What Mormons believe about death and dying
While most funeral and mourning practices are the same for all Mormons, there are some differences in beliefs about what happens when a person passes away. Many, although not all, believe that the soul leaves the body and is judged by God. If the soul is good, it ascends to a spirit paradise; if it is not, it finds itself in a spirit prison.
However, a soul that ends up in spirit prison doesn’t necessarily stay there for all eternity. It is believed that once Jesus returns to Earth, all souls will be judged again and sent to one of three kingdoms: the Celestial Kingdom, for the most devout Mormons as well as all children who passed away before the age of 8; the Terrestrial Kingdom, for those who were honorable but not as devout in their beliefs and testimony of Christ; and the Telestial Kingdom, for those Mormons who would not repent and honor Jesus even while in spirit prison.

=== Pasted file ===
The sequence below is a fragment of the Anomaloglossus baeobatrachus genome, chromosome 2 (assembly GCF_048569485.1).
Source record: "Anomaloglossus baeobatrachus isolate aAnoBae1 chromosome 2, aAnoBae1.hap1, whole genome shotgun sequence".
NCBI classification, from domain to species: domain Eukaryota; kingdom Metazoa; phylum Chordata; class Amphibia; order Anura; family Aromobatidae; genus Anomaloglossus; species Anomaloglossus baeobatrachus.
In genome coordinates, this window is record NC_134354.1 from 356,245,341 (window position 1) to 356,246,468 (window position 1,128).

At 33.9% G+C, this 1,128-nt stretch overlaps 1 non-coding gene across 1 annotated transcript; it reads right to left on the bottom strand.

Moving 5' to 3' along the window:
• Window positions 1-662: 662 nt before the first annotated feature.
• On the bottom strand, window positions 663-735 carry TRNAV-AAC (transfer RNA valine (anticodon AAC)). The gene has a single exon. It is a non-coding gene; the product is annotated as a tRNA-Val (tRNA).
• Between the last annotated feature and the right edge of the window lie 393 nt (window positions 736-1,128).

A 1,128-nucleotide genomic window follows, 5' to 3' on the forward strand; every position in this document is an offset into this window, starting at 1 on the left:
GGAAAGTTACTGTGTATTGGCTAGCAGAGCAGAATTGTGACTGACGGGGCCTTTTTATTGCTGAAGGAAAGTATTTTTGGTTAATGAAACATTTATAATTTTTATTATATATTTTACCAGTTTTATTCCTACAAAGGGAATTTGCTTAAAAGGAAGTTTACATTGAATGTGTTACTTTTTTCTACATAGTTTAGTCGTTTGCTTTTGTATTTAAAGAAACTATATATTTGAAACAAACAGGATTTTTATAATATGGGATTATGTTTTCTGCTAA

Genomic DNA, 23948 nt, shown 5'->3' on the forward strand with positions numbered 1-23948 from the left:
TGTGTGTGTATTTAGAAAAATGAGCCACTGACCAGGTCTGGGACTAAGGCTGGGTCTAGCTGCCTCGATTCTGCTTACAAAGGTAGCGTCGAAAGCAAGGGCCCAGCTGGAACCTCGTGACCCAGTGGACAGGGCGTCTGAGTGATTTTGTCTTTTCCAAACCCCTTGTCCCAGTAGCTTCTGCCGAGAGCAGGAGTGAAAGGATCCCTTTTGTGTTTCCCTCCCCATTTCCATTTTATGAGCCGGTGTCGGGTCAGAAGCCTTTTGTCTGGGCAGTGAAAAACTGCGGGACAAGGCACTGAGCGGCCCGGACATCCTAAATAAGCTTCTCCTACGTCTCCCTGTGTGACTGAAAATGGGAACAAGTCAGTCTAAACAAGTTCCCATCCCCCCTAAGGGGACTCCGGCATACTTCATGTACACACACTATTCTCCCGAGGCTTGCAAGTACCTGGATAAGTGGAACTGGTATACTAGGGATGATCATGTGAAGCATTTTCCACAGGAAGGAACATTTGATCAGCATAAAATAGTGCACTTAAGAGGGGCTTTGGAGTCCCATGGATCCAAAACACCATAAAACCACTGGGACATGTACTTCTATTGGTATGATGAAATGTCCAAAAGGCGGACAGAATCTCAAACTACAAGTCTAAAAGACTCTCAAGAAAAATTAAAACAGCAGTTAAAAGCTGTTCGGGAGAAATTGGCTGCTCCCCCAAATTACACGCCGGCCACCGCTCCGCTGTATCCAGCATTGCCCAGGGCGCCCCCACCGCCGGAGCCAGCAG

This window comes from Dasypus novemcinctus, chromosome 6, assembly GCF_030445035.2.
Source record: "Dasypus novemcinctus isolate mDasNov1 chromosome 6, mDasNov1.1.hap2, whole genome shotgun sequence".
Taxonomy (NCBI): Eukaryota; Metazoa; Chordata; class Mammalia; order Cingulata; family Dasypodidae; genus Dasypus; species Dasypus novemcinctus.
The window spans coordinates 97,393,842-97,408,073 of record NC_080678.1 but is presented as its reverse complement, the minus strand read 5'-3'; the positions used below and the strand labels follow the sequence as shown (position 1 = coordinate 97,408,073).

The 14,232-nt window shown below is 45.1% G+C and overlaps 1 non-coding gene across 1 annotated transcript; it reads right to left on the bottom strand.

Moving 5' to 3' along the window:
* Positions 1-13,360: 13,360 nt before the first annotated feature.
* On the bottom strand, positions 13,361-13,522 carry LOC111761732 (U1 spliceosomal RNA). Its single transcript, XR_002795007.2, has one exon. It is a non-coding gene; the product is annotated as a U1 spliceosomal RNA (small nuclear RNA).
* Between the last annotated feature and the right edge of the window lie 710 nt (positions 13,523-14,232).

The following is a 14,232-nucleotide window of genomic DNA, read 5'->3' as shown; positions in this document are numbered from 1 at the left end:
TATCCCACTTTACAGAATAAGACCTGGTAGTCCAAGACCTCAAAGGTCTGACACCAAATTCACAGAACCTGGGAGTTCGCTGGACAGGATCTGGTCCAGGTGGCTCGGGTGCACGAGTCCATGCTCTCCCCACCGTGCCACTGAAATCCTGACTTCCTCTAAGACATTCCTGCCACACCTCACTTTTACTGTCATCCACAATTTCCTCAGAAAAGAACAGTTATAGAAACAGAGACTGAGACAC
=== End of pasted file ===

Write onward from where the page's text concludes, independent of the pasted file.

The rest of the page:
Preparation of the body
How devout and dedicated a Mormon was in life will play a role in determining what they will wear in their casket. If they have their temple endowment, then they will be buried in temple garments (white underwear issued by the Church) under their temple clothing. For both men and women, this includes all-white attire: long-sleeved tops on both, long pants for men, and floor-length dresses or skirts for women. Women wear white stockings and white shoes, and men wear white socks, white shoes, and a white tie.
It’s common for a loved one who has passed away to be both mourned and celebrated long after they’re gone, for example on their birthday.
The person can only be dressed by someone of the same gender, ideally an endowed family member. If there isn’t an endowed family member of the same gender to carry out the task, a bishop will assign an endowed member of their community to dress the body. If services are being carried out in a state that only allows a funeral director to dress the body, then the endowed person must be present to make sure the attire is put on correctly.